Bills Sponsored by Assembly members Mosquera, Singleton, Moriarty and Lampitt to Establish a New Crime of Committing an Act Domestic Violence in front of Children and Provides Access to temporary Housing for Pregnant Women in Certain Crises
(TRENTON) – An Assembly panel on Monday approved legislation sponsored by Assembly Democrats Gabriela Mosquera, Troy Singleton, Paul Moriarty and Pamela Lampitt to increase protections for victims of domestic violence in New Jersey by making it a crime to commit an act of domestic violence in the presence of children and directing an agency to find voluntary temporary placement for expecting moms and children who are not safe at home due to a crisis situation.
“Both measures are critical to ensuring domestic violence victims are better protected by law going forward,” said Mosquera (D-Camden, Gloucester), who is sponsor of both bills. “By creating new law which holds domestic violence offenders accountable for their actions in front of children, we send the message that domestic violence, especially in the presence of children, is abhorrent and will not be tolerated under New Jersey law.”
“A victim of domestic violence is not just the individual who is terrorized but it is every person in that household witnessing those acts of terror,” said Singleton (D-Burlington). “We want domestic violence offenders to understand that a crime against an individual is also a horrific crime against an innocent child in the room.”
Under the current law, a person commits an act of domestic violence if the person commits one or more of acts of homicide, assault, terroristic threats, kidnapping, criminal restraint, false imprisonment, sexual assault, criminal sexual assault, criminal sexual contact, lewdness, criminal mischief, burglary, criminal trespass, harassment, or stalking upon a person protected under the “Prevention of Domestic Violence Act of 1991.
The first bill (A-1197), sponsored by Mosquera, Singleton, Moriarty and Lampitt, would provide that when the act of domestic violence is committed in the presence of a child to whom the actor or the victim is a parent, guardian, or resource family parent, the person committing the act would be subject to criminal prosecution for both the underlying offense and for the separate crime of committing an act of domestic violence in the presence of a child. However, the bill would not require the person be convicted of the underlying offense to be convicted of committing an act of domestic violence in the presence of a child. The bill requires the child to be 16 years of age or younger.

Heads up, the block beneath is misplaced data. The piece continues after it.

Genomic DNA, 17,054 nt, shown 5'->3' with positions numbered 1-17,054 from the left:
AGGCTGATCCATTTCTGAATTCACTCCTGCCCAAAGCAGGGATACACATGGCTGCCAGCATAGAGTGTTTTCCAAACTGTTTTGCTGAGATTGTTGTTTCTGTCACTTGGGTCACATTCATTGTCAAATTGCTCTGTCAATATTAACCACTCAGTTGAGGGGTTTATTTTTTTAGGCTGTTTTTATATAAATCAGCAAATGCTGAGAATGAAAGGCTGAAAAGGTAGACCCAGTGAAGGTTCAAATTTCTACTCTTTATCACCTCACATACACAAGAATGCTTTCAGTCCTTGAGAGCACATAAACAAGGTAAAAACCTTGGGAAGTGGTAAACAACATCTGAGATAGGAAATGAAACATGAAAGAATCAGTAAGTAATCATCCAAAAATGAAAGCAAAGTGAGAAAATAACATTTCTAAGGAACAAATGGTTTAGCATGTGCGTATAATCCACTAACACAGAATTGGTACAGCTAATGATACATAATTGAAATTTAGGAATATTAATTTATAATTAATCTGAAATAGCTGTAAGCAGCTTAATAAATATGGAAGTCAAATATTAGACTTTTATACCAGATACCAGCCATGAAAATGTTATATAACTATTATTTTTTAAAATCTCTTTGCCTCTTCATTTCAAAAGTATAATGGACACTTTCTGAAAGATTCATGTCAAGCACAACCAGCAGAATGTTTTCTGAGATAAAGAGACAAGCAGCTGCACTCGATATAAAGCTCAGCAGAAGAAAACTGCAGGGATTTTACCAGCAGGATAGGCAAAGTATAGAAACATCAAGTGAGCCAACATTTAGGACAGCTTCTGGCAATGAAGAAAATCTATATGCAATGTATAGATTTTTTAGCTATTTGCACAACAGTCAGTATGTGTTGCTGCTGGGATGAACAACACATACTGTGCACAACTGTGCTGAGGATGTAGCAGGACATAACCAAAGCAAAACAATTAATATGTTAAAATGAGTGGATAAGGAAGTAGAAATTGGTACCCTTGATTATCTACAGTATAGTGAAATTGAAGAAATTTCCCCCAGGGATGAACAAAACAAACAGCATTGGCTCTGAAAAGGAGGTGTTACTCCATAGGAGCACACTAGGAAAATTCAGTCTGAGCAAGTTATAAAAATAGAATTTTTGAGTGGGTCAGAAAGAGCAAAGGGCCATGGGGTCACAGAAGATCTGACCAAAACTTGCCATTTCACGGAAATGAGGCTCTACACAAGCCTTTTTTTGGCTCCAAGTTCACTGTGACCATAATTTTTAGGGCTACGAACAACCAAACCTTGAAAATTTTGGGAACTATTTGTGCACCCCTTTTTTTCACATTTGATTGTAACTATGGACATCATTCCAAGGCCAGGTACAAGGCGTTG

“The most heartbreaking of stories are those of the children of domestic violence,” said Moriarty (D-Camden, Gloucester). “Innocent children who witness acts of domestic violence are impacted for life. They experience the same fear and danger as the victim. It should be a crime. With this legislation, it becomes one.”
“Any act of domestic violence committed in the company of children should a crime,” said Lampitt (D-Camden, Burlington). “This legislation will strengthen state law and give law enforcement and the courts an additional tool to be able to effectively prosecute these offenders.”
The crime would be a crime of the fourth degree if underlying offense is a disorderly persons offense or petty disorderly persons offense, otherwise it would be graded one degree higher that the most serious underlying offense.
The second bill (A-1198), sponsored by Mosquera, provides for an approved agency, which is an agency approved by the Department of Children and Families (DCF) to place children for adoption in New Jersey, to facilitate the voluntary temporary placement of an infant, child, parent under 21 years of age with an infant, or pregnant woman under 21 years of age in the home of a volunteer, who is to provide a temporary home during the time that the parent of the infant or child or the pregnant woman is in crisis.
Under the bill, a “crisis” is defined as a temporary situation which includes, but is not limited to, homelessness, hospitalization, substance abuse or mental health issues, domestic violence, unemployment, any situation which would leave a child or infant with no parent or guardian available to care for the child or infant, or any situation which would leave a pregnant woman under 21 years of age with no safe home to reside in during pregnancy.
An approved agency is to enter into a contract with DCF prior to facilitating the placements. These agencies are also to: provide oversight of a placement by visiting the home weekly; provide assistance to help guide the parent or pregnant woman in restoring a stable life; and locate a different voluntary temporary placement if, as determined by the approved agency, a change is necessary.
The bill also amends the law governing confidentiality of information in the State’s child abuse registry to permit disclosure of the information to a prospective volunteer seeking to provide a temporary home under the bill and a person 18 years of age or older residing in the home.
Both measures were approved by the Assembly Women and Children Committee. They now await further consideration by the Assembly Speaker.